Pierre Grivot

From Wikipedia, the free encyclopedia
Jump to: navigation, search

Pierre-Antonin-François Grivot (1834 (or possibly 1836) in Paris – 1912) was a French singer and actor who enjoyed a long career in Paris, in both operetta and opéra comique. His wife was the actress and singer Laurence Grivot.

Life and career[edit]

He made his stage debut at the Théâtre Molière before entering the Théâtre Montmartre and Théâtre des Batignolles. At the Théâtre des Délassements-Comiques he appeared in 1862 in La reine Crinoline.[1] Appearing at the Théâtre du Vaudeville, he sang in La chercheuse d'esprit by Charles-Simon Favart where he met his future wife.

After touring for two years, Grivot joined the Théâtre de la Gaîté in 1869,[1] helping it through the crisis of the Paris Commune, and spent a season in Cairo with his wife.

Returning to France they both were engaged by Offenbach for operettas : at the Théâtre de la Renaissance and again at the Gaîté, with premieres such as Le voyage dans la lune and revivals of Orphée aux enfers and Geneviève de Brabant (1875).[2]

After a year at the Variétés he moved to the Opéra-Comique where he remained as a member of the company employed in the trial repertoire for over 20 years.[3] After his debut as Monostatos in The Magic Flute on 15 November 1879, his many roles included Guillot in La Basoche, Dancaire in Carmen, Lord Elfort in Le domino noir, Thibaut in Les dragons de Villars, Hortensius in La fille du regiment, Cockburn in Fra Diavolo, the doctor in L'irato, Cantarelli in Le pré aux clercs, Bertrand in Les rendez-vous bourgeois, and Miton in Le roi l'a dit. He created roles in Jean de Nivelle by Léo Delibes (Le sire de Malicorne), Les contes d'Hoffmann by Offenbach (servant roles), L'amour médecin (Bahis) and Joli Gilles (Pasquello) by Ferdinand Poise, and Manon by Massenet (Guillot).[3]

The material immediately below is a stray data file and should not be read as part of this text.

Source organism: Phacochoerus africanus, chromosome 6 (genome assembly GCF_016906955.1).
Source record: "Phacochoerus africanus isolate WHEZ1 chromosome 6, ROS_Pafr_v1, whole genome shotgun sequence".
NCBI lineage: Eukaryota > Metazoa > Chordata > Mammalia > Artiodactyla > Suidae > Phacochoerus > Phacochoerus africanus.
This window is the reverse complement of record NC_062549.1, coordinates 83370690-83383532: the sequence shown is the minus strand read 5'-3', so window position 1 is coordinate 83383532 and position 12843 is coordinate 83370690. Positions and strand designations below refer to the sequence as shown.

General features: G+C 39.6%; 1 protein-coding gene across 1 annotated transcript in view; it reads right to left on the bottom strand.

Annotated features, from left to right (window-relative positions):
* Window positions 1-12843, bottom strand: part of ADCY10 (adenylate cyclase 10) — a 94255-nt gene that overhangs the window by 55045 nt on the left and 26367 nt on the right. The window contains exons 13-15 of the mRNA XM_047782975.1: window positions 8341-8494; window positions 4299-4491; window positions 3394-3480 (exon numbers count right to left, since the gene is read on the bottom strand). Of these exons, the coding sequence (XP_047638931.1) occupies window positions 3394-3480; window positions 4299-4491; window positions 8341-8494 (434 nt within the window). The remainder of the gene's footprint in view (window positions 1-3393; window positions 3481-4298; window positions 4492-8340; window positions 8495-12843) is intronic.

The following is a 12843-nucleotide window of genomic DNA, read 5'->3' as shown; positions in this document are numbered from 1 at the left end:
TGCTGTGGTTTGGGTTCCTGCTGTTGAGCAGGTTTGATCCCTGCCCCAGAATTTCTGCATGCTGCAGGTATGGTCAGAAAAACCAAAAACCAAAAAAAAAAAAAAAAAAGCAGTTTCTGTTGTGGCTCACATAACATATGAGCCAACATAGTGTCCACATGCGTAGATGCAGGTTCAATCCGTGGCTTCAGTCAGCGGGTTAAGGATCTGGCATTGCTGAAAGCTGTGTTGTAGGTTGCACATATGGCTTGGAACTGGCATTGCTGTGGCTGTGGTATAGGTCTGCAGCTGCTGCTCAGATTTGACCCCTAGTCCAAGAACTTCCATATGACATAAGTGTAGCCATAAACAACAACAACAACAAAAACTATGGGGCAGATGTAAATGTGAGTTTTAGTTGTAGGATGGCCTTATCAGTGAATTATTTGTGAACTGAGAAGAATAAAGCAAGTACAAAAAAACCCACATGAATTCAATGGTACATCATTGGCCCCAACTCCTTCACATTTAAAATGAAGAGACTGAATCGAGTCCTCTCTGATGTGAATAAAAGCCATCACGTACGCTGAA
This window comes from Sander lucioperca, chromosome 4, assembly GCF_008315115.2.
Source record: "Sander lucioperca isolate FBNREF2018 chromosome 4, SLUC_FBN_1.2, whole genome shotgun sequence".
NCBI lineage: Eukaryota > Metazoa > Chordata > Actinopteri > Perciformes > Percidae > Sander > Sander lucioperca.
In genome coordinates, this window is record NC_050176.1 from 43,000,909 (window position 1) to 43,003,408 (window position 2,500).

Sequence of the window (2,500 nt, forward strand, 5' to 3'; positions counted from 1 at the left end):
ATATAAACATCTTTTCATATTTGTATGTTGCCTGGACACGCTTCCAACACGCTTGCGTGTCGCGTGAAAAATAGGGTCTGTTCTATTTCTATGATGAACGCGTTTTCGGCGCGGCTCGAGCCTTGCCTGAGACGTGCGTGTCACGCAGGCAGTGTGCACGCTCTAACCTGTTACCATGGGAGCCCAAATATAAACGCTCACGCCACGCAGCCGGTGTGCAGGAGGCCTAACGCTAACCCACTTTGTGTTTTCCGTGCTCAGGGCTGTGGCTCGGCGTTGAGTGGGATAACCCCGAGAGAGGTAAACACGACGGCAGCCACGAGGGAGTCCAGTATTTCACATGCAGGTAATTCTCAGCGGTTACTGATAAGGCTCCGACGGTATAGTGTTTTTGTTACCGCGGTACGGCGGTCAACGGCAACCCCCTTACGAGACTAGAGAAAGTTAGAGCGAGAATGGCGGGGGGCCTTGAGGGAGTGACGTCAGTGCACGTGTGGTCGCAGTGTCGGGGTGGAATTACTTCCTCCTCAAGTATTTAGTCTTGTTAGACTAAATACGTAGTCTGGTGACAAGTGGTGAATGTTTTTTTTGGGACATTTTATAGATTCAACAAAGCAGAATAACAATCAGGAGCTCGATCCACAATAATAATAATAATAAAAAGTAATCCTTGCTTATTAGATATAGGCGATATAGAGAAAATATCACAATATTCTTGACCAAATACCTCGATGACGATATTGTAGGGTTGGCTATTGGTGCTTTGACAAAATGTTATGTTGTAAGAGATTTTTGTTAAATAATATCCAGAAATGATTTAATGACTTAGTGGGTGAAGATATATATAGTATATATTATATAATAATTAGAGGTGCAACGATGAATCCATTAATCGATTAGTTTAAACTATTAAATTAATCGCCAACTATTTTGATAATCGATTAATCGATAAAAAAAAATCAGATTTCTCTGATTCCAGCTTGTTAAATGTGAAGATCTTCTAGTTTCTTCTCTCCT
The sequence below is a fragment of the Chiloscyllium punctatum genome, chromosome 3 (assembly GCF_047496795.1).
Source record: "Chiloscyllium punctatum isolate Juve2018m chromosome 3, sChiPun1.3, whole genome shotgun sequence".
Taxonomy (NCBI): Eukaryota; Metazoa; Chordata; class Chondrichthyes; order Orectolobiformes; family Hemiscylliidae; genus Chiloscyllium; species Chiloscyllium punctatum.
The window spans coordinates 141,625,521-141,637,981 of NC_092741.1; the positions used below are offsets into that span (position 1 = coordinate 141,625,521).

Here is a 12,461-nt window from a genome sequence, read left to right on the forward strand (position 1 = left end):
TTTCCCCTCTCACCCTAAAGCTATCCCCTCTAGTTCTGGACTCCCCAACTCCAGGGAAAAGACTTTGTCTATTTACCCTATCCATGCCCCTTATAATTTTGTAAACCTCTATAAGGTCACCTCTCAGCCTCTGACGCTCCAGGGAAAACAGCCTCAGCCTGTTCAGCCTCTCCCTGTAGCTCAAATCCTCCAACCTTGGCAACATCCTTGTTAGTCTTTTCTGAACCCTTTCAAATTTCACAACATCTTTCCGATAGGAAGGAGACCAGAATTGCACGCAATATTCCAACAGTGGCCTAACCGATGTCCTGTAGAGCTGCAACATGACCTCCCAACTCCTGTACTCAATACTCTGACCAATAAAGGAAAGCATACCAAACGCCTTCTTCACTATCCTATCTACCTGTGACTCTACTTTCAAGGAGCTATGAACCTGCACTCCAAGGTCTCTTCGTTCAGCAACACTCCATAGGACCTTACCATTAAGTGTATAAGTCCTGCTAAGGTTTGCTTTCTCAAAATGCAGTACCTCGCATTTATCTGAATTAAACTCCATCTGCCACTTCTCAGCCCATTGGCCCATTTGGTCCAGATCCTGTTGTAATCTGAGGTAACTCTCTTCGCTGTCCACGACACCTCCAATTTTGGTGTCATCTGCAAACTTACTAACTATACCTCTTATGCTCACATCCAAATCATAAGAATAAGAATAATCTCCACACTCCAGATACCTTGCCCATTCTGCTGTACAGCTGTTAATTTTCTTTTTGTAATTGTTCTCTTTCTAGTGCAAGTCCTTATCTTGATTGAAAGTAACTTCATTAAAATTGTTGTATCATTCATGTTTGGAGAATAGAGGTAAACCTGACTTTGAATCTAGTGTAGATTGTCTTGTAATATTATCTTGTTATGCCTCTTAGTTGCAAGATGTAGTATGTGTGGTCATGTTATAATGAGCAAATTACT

After the death of his wife in 1890, he reduced his stage work and retired in 1903.

References[edit]

  1. ^ a b La Roque A. Acteurs & Actrices de Paris. 33 Édition, 4 Serie. Paris, 1899.
  2. ^ Yon, Jean-Claude. Jacques Offenbach. Editions Gallimard, Paris, 2000.
  3. ^ a b Wolff S. Un demi-siècle d'Opéra-Comique (1900-1950). André Bonne, Paris, 1953.

This article includes material adapted from the equivalent on French Wikipedia